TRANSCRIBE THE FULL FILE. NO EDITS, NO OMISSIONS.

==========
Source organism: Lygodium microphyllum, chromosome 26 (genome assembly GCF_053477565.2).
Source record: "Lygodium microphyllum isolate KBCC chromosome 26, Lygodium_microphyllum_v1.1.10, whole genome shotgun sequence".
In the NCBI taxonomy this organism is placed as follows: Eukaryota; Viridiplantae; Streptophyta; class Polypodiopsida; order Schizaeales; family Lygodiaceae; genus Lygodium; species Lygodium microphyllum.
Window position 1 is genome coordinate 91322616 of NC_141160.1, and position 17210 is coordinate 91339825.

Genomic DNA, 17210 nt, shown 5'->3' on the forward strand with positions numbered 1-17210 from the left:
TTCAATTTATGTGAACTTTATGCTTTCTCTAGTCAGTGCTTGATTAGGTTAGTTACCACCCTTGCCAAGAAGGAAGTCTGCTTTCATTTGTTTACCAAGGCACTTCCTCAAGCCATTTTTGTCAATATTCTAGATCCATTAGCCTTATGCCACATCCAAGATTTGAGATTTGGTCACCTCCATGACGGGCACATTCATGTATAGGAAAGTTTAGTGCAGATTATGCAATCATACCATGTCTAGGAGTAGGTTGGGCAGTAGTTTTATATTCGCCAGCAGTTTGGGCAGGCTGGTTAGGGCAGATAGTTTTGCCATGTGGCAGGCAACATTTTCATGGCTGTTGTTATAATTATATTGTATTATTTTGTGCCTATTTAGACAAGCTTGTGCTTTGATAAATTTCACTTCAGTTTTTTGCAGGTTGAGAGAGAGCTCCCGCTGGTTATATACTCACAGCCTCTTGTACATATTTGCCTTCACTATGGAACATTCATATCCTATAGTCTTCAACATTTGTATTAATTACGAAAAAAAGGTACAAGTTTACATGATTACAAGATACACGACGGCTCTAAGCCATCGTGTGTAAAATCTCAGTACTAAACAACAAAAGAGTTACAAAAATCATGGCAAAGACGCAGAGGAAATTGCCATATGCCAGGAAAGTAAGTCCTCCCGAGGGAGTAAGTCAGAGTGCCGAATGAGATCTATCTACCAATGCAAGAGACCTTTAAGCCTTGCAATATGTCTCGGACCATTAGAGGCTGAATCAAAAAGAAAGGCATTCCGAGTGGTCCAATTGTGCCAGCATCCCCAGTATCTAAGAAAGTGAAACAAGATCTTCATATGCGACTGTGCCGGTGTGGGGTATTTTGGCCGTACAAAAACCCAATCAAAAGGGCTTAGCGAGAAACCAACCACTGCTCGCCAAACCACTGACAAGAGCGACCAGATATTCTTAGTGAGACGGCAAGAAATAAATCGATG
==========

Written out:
Source organism: Lygodium microphyllum, chromosome 26 (genome assembly GCF_053477565.2).
Source record: "Lygodium microphyllum isolate KBCC chromosome 26, Lygodium_microphyllum_v1.1.10, whole genome shotgun sequence".
In the NCBI taxonomy this organism is placed as follows: Eukaryota; Viridiplantae; Streptophyta; class Polypodiopsida; order Schizaeales; family Lygodiaceae; genus Lygodium; species Lygodium microphyllum.
Window position 1 is genome coordinate 91322616 of NC_141160.1, and position 17210 is coordinate 91339825.

Genomic DNA, 17210 nt, shown 5'->3' on the forward strand with positions numbered 1-17210 from the left:
TTCAATTTATGTGAACTTTATGCTTTCTCTAGTCAGTGCTTGATTAGGTTAGTTACCACCCTTGCCAAGAAGGAAGTCTGCTTTCATTTGTTTACCAAGGCACTTCCTCAAGCCATTTTTGTCAATATTCTAGATCCATTAGCCTTATGCCACATCCAAGATTTGAGATTTGGTCACCTCCATGACGGGCACATTCATGTATAGGAAAGTTTAGTGCAGATTATGCAATCATACCATGTCTAGGAGTAGGTTGGGCAGTAGTTTTATATTCGCCAGCAGTTTGGGCAGGCTGGTTAGGGCAGATAGTTTTGCCATGTGGCAGGCAACATTTTCATGGCTGTTGTTATAATTATATTGTATTATTTTGTGCCTATTTAGACAAGCTTGTGCTTTGATAAATTTCACTTCAGTTTTTTGCAGGTTGAGAGAGAGCTCCCGCTGGTTATATACTCACAGCCTCTTGTACATATTTGCCTTCACTATGGAACATTCATATCCTATAGTCTTCAACATTTGTATTAATTACGAAAAAAAGGTACAAGTTTACATGATTACAAGATACACGACGGCTCTAAGCCATCGTGTGTAAAATCTCAGTACTAAACAACAAAAGAGTTACAAAAATCATGGCAAAGACGCAGAGGAAATTGCCATATGCCAGGAAAGTAAGTCCTCCCGAGGGAGTAAGTCAGAGTGCCGAATGAGATCTATCTACCAATGCAAGAGACCTTTAAGCCTTGCAATATGTCTCGGACCATTAGAGGCTGAATCAAAAAGAAAGGCATTCCGAGTGGTCCAATTGTGCCAGCATCCCCAGTATCTAAGAAAGTGAAACAAGATCTTCATATGCGACTGTGCCGGTGTGGGGTATTTTGGCCGTACAAAAACCCAATCAAAAGGGCTTAGCGAGAAACCAACCACTGCTCGCCAAACCACTGACAAGAGCGACCAGATATTCTTAGTGAGACGGCAAGAAATAAATCGATG